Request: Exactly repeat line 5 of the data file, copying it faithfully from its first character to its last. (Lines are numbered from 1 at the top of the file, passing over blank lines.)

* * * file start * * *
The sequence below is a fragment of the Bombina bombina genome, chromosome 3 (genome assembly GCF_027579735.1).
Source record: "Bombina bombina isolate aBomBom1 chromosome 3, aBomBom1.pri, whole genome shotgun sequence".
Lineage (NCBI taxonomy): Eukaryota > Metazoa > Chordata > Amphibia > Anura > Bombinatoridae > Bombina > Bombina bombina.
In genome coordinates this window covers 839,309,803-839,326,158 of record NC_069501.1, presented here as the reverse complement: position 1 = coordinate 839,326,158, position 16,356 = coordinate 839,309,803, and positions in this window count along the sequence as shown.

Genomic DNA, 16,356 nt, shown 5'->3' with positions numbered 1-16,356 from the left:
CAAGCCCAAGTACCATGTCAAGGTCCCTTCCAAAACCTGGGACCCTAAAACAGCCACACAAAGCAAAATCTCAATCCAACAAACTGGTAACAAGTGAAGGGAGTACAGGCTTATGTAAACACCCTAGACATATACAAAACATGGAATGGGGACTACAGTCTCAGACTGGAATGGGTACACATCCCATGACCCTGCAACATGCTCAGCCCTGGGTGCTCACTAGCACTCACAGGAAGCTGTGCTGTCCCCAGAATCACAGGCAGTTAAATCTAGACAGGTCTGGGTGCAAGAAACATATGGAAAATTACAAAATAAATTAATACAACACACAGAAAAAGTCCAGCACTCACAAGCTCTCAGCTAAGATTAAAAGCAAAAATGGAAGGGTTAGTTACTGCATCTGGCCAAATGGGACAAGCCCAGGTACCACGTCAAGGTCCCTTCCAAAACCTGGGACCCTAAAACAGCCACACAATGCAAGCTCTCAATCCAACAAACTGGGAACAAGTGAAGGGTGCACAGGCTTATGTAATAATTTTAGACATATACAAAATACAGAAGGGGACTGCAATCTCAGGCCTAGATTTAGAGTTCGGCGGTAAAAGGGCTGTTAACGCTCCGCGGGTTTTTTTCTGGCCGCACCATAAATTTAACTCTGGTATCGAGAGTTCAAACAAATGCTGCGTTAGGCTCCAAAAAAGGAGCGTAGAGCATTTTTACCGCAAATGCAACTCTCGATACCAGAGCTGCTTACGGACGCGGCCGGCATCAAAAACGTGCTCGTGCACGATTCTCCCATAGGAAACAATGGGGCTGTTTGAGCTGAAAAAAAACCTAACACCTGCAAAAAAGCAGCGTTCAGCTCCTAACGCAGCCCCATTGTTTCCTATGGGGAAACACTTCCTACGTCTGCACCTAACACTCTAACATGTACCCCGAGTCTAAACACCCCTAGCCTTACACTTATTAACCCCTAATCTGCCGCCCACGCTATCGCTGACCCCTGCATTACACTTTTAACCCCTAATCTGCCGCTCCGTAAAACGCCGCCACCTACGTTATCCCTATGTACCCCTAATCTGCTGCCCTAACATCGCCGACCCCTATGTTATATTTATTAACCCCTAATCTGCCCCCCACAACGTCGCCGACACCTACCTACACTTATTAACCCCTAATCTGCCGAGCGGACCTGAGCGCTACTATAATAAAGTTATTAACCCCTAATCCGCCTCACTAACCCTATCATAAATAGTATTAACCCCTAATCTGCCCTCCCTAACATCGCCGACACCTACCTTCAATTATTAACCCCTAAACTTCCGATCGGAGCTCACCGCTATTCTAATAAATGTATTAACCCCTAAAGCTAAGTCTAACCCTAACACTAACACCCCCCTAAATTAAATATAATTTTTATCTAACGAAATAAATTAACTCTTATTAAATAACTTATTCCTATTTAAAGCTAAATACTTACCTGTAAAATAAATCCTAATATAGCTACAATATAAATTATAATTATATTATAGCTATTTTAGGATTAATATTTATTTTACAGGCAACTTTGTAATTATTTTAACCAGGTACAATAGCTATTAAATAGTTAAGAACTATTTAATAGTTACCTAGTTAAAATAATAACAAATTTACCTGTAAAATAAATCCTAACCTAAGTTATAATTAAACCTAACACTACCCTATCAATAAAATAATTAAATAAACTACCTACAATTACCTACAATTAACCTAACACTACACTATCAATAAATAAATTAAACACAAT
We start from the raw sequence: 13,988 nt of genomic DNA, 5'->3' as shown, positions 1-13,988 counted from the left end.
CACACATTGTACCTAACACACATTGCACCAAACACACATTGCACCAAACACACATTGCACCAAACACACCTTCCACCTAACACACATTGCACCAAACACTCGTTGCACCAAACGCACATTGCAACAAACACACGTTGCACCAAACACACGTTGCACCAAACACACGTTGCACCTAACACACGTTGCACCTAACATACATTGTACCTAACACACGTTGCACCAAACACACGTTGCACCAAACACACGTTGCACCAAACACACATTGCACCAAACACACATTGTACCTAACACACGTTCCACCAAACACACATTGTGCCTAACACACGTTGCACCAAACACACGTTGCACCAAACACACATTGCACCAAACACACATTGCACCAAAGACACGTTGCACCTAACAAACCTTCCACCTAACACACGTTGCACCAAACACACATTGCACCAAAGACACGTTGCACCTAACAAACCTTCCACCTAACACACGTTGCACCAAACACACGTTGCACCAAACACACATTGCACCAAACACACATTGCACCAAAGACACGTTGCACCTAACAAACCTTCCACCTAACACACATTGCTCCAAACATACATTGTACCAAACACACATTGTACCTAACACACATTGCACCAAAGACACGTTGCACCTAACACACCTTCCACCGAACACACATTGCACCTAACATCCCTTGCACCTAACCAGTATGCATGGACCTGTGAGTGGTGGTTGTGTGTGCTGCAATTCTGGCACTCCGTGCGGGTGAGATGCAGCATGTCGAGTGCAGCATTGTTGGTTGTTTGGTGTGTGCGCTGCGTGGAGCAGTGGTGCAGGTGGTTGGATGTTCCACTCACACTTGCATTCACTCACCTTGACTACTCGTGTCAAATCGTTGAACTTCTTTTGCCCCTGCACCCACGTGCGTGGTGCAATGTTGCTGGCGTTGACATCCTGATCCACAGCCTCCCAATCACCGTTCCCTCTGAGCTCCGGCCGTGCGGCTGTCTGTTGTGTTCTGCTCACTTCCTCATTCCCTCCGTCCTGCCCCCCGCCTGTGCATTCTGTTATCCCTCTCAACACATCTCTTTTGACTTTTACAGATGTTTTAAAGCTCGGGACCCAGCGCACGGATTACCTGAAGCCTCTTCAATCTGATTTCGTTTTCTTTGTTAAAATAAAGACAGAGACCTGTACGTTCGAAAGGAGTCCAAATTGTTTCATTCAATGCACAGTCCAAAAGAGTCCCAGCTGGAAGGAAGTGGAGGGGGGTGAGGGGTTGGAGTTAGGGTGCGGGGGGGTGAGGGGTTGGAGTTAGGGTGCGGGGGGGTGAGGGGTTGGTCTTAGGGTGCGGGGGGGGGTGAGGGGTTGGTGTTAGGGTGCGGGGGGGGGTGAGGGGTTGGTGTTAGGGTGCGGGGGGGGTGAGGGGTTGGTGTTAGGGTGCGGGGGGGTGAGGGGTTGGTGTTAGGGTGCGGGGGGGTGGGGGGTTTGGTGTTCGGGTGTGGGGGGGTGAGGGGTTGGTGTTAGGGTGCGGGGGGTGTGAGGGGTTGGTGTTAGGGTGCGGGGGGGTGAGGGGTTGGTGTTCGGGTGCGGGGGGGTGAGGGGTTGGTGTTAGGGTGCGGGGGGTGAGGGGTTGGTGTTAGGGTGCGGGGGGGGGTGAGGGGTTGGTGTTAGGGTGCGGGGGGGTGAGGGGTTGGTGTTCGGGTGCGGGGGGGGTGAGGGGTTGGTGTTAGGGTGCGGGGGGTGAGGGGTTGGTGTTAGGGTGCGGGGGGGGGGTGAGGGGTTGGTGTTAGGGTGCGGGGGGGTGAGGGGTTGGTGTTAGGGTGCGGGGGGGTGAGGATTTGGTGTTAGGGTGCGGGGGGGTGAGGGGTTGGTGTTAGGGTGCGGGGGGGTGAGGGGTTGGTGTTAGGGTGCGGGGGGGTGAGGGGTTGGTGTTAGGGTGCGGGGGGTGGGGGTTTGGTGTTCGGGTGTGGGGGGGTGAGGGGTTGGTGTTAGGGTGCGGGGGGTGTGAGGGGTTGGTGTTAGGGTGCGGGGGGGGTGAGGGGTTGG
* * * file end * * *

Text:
Genomic DNA, 16,356 nt, shown 5'->3' with positions numbered 1-16,356 from the left: